Points to watch out for: It’s free to register, but individual councils (ayuntamientos) may charge a procedural fee to register and you will need to pay (145 €) if you want your holiday rental quality graded
To register your property: Follow the link to the necessary application forms and FAQs for registering your holiday rental in Catalonia
Notes: Access is given to an online platform where you register every guest. In 2017 the Catalonia government started to crackdown on illegal rentals, issuing steep fines to owners. The city of Barcelona has doubled the number of inspectors on the streets in the hope of curbing unregistered accommodation.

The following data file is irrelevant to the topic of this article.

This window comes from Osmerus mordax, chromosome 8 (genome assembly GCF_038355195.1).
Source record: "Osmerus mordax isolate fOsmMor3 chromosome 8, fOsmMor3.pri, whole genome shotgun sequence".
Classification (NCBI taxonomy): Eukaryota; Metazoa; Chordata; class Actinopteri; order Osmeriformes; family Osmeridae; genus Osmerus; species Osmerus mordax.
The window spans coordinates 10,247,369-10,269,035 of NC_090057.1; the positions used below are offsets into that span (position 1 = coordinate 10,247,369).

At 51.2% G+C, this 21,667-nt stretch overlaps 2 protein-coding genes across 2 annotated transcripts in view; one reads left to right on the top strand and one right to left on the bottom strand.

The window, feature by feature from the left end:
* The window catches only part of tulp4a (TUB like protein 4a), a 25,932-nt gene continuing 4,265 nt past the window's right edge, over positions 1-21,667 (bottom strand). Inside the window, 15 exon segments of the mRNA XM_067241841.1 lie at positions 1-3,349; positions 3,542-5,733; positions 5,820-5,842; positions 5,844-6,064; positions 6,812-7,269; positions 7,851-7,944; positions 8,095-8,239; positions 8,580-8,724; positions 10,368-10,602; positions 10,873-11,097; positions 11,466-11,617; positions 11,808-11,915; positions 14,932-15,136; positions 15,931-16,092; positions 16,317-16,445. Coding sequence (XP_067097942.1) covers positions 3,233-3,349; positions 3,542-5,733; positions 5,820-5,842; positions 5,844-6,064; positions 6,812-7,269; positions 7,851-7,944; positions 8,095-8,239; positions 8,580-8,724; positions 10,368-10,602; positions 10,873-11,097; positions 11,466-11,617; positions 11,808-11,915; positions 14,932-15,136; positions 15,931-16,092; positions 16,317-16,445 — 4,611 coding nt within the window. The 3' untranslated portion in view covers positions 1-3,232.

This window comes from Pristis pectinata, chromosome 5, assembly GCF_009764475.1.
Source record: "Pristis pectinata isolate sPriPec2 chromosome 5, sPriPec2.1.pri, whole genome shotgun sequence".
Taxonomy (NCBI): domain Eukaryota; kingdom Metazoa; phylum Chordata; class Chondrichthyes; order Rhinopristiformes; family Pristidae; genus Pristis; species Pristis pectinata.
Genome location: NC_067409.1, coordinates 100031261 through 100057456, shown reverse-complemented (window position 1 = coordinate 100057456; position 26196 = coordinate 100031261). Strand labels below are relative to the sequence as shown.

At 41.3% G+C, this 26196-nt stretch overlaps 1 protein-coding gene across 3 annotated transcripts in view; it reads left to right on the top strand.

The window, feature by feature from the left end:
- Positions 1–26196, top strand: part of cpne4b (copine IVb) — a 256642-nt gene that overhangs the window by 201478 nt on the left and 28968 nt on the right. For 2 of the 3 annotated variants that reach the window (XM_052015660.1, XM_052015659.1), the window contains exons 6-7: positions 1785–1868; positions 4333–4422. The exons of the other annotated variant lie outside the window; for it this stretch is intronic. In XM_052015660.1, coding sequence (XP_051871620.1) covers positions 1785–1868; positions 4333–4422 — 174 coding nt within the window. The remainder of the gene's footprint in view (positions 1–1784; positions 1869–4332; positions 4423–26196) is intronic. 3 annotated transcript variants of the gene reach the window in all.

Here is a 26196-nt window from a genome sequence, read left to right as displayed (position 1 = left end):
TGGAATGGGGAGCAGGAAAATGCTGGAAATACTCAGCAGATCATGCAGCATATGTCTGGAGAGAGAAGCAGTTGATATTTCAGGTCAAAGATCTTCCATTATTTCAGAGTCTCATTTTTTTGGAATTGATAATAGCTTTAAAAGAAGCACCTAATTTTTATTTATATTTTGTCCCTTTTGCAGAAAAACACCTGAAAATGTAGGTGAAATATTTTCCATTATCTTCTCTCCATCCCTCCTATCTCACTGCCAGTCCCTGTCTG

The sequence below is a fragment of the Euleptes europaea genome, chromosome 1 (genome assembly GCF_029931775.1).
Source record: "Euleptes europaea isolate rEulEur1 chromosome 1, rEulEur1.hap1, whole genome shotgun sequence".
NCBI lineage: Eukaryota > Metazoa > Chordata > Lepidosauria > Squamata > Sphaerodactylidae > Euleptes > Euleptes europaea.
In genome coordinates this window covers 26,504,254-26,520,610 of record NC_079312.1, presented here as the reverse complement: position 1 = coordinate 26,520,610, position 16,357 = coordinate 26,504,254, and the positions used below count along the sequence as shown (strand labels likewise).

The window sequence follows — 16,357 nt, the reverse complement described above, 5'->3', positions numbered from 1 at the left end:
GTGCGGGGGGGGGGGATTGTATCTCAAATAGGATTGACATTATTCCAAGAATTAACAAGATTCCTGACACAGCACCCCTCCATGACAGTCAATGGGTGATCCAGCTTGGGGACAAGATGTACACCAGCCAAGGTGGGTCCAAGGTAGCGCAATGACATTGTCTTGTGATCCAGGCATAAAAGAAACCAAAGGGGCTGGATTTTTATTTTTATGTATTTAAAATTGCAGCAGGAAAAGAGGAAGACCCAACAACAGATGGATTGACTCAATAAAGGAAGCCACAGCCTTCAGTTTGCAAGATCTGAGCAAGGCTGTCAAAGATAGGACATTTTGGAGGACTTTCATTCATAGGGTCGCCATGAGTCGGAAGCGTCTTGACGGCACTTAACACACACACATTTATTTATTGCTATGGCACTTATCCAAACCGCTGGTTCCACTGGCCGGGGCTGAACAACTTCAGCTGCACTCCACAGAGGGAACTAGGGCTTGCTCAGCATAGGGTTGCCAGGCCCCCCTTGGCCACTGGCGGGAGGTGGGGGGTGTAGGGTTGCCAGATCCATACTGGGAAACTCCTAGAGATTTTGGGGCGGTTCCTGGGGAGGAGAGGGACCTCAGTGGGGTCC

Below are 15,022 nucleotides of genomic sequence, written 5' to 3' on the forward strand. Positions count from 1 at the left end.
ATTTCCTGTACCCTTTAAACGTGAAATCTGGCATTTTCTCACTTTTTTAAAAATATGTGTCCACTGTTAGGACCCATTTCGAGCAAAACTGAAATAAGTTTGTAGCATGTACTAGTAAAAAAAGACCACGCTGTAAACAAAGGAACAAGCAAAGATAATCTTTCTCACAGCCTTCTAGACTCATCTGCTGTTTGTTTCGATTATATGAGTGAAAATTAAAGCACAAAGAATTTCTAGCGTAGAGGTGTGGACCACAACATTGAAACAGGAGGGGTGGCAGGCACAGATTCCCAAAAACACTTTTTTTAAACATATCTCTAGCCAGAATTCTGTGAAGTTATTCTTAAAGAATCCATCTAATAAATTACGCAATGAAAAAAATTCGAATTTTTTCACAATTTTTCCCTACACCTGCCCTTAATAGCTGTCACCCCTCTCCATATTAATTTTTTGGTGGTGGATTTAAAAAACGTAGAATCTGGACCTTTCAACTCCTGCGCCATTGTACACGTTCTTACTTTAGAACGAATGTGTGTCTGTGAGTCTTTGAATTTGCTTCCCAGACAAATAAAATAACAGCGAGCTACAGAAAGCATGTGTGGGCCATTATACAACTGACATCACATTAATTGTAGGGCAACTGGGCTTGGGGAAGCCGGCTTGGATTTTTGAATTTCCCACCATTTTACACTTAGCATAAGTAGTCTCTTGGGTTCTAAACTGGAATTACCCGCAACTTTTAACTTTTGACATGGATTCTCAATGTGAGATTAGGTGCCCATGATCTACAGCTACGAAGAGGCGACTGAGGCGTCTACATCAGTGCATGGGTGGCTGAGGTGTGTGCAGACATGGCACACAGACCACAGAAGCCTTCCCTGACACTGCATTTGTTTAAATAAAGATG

Note: Access is given to an online platform where you register every guest, a tourist tax may be applied in the future.
Is it regulated? Tourist apartments are regulated, but the decree does not cover private holiday homes. However, a draft decree has been on the table since 2017.
Is it regulated? Yes under the amended Decreto 12/2017
Since: March 2011
Essentials: There are two types of registration:
Vivienda Turística (VT) – detached properties, maximum 10 guests, maximum stay three months, single room occupation prohibited
Vivienda de Uso Turístico (VUT) – Fully equipped properties of all types, single room occupation permitted, maximum stay 30 days.
Points to watch out for: Guest data must be kept in case of inspection,
To register your property: Complete and submit the application online. You will need to register in the system to do that. For VT registered properties there is a tax to pay when you submit your application.